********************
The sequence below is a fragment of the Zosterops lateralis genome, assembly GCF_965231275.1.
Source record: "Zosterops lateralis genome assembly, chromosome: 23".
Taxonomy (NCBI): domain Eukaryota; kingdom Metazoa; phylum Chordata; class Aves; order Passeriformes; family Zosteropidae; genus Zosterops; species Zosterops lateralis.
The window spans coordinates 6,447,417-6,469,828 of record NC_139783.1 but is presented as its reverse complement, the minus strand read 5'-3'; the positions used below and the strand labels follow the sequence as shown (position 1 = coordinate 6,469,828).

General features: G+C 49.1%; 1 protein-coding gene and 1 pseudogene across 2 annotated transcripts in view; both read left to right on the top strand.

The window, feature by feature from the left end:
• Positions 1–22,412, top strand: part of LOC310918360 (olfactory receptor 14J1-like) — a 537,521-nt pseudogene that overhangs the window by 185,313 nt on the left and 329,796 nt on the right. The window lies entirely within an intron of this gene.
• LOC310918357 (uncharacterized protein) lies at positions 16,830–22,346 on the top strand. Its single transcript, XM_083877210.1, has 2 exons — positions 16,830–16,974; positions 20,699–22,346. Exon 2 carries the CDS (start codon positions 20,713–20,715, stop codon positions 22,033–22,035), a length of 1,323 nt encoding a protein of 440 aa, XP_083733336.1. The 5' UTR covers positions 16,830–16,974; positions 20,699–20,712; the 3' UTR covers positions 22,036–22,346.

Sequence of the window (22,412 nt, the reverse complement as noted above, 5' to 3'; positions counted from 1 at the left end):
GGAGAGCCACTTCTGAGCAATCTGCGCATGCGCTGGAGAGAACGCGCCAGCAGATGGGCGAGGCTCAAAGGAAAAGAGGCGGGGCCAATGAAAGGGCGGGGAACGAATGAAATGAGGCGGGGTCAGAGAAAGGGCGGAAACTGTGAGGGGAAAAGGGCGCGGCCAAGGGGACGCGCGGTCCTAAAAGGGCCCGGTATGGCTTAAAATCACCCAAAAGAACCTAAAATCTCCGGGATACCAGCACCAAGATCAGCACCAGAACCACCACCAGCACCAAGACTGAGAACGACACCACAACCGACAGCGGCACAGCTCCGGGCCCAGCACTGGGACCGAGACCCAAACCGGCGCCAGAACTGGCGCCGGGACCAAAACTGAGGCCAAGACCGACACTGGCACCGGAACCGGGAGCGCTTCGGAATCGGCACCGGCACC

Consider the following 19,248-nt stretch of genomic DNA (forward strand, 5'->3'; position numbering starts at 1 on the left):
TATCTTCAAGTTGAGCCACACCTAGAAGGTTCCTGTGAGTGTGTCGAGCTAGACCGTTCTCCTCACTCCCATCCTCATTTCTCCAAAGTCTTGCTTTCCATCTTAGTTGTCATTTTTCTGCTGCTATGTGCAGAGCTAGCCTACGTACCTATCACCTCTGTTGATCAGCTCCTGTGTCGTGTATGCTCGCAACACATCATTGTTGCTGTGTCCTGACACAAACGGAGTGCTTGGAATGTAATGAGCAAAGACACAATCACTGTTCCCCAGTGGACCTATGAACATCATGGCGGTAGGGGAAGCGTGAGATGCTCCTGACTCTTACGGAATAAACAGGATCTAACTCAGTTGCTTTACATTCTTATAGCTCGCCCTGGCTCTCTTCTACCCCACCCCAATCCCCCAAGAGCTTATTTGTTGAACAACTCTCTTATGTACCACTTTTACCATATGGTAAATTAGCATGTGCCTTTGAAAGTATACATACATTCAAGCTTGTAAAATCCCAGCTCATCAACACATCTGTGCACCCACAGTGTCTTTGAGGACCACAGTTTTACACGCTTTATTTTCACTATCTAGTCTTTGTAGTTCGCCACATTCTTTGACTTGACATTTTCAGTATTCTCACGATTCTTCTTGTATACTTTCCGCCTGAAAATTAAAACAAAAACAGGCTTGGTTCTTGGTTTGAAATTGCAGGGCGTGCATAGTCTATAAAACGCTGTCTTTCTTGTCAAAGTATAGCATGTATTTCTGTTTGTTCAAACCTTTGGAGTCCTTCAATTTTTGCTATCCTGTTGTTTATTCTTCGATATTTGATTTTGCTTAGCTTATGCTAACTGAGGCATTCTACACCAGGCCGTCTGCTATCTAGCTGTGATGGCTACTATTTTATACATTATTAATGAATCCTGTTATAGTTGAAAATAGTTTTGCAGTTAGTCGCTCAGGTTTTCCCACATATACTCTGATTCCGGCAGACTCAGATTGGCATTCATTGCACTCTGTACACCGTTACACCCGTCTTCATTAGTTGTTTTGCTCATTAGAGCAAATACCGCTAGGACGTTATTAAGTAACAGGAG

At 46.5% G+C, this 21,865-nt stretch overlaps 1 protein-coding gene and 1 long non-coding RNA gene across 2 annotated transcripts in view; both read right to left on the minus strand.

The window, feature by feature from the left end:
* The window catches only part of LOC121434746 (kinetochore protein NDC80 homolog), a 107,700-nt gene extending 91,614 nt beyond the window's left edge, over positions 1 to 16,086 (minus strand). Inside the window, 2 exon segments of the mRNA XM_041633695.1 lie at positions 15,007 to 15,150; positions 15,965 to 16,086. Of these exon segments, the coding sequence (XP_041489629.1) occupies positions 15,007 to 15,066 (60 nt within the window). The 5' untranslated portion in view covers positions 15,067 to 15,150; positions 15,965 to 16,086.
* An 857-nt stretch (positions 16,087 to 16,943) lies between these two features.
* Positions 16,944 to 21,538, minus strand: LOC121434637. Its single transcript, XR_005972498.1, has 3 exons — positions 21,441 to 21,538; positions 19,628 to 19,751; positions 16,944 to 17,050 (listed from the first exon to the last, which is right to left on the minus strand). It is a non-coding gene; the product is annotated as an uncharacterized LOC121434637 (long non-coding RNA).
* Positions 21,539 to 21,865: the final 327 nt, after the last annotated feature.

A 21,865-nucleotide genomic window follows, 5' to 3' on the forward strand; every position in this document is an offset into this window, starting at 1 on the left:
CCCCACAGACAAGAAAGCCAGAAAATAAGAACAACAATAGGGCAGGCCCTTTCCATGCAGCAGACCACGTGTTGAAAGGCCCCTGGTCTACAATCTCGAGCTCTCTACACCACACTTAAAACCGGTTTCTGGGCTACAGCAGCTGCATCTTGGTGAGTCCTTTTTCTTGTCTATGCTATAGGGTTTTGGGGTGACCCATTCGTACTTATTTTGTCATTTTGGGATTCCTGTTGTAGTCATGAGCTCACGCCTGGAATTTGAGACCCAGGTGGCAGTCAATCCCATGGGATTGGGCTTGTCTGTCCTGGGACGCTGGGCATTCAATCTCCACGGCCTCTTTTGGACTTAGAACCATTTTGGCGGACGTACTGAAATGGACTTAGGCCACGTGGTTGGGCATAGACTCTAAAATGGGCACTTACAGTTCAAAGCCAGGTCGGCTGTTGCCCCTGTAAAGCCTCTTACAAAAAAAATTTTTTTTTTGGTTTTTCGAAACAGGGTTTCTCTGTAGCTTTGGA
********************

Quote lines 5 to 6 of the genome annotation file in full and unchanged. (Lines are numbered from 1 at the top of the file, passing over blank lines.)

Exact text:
General features: G+C 49.1%; 1 protein-coding gene and 1 pseudogene across 2 annotated transcripts in view; both read left to right on the top strand.

The window, feature by feature from the left end: